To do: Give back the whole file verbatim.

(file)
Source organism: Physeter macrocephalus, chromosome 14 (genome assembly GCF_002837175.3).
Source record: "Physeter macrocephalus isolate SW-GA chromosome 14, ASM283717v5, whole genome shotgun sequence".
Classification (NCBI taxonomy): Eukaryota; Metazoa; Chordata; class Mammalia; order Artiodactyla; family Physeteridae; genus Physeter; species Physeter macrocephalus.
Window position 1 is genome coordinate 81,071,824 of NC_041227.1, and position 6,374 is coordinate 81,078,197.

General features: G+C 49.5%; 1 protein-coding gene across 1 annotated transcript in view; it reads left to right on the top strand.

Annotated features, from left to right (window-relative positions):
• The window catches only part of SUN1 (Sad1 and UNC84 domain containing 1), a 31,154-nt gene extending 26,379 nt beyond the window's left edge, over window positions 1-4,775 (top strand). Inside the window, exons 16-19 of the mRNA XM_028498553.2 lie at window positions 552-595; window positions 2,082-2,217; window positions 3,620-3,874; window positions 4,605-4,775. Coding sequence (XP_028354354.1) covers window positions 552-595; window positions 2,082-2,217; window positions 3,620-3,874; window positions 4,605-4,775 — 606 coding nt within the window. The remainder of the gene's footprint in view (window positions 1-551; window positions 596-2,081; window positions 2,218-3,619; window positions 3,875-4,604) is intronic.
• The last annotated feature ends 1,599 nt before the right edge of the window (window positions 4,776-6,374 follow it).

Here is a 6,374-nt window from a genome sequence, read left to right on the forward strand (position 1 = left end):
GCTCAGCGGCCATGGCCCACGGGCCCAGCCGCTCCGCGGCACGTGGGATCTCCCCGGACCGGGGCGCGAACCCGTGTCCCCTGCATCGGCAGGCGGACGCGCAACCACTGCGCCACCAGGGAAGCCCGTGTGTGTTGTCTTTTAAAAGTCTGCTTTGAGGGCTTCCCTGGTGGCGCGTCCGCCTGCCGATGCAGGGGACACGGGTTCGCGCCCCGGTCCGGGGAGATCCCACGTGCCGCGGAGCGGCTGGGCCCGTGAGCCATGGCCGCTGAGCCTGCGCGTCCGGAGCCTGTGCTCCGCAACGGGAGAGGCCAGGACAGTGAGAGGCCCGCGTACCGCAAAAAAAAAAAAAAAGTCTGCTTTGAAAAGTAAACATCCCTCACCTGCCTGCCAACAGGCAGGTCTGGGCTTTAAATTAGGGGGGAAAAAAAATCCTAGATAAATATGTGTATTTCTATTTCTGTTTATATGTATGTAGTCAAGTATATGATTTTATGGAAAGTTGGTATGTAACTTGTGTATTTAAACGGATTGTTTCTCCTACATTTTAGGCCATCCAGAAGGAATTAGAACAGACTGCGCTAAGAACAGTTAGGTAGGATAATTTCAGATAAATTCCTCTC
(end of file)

Source organism: Physeter macrocephalus, chromosome 14 (genome assembly GCF_002837175.3).
Source record: "Physeter macrocephalus isolate SW-GA chromosome 14, ASM283717v5, whole genome shotgun sequence".
Classification (NCBI taxonomy): Eukaryota; Metazoa; Chordata; class Mammalia; order Artiodactyla; family Physeteridae; genus Physeter; species Physeter macrocephalus.
Window position 1 is genome coordinate 81,071,824 of NC_041227.1, and position 6,374 is coordinate 81,078,197.

General features: G+C 49.5%; 1 protein-coding gene across 1 annotated transcript in view; it reads left to right on the top strand.

Annotated features, from left to right (window-relative positions):
• The window catches only part of SUN1 (Sad1 and UNC84 domain containing 1), a 31,154-nt gene extending 26,379 nt beyond the window's left edge, over window positions 1-4,775 (top strand). Inside the window, exons 16-19 of the mRNA XM_028498553.2 lie at window positions 552-595; window positions 2,082-2,217; window positions 3,620-3,874; window positions 4,605-4,775. Coding sequence (XP_028354354.1) covers window positions 552-595; window positions 2,082-2,217; window positions 3,620-3,874; window positions 4,605-4,775 — 606 coding nt within the window. The remainder of the gene's footprint in view (window positions 1-551; window positions 596-2,081; window positions 2,218-3,619; window positions 3,875-4,604) is intronic.
• The last annotated feature ends 1,599 nt before the right edge of the window (window positions 4,776-6,374 follow it).

Here is a 6,374-nt window from a genome sequence, read left to right on the forward strand (position 1 = left end):
GCTCAGCGGCCATGGCCCACGGGCCCAGCCGCTCCGCGGCACGTGGGATCTCCCCGGACCGGGGCGCGAACCCGTGTCCCCTGCATCGGCAGGCGGACGCGCAACCACTGCGCCACCAGGGAAGCCCGTGTGTGTTGTCTTTTAAAAGTCTGCTTTGAGGGCTTCCCTGGTGGCGCGTCCGCCTGCCGATGCAGGGGACACGGGTTCGCGCCCCGGTCCGGGGAGATCCCACGTGCCGCGGAGCGGCTGGGCCCGTGAGCCATGGCCGCTGAGCCTGCGCGTCCGGAGCCTGTGCTCCGCAACGGGAGAGGCCAGGACAGTGAGAGGCCCGCGTACCGCAAAAAAAAAAAAAAAGTCTGCTTTGAAAAGTAAACATCCCTCACCTGCCTGCCAACAGGCAGGTCTGGGCTTTAAATTAGGGGGGAAAAAAAATCCTAGATAAATATGTGTATTTCTATTTCTGTTTATATGTATGTAGTCAAGTATATGATTTTATGGAAAGTTGGTATGTAACTTGTGTATTTAAACGGATTGTTTCTCCTACATTTTAGGCCATCCAGAAGGAATTAGAACAGACTGCGCTAAGAACAGTTAGGTAGGATAATTTCAGATAAATTCCTCTC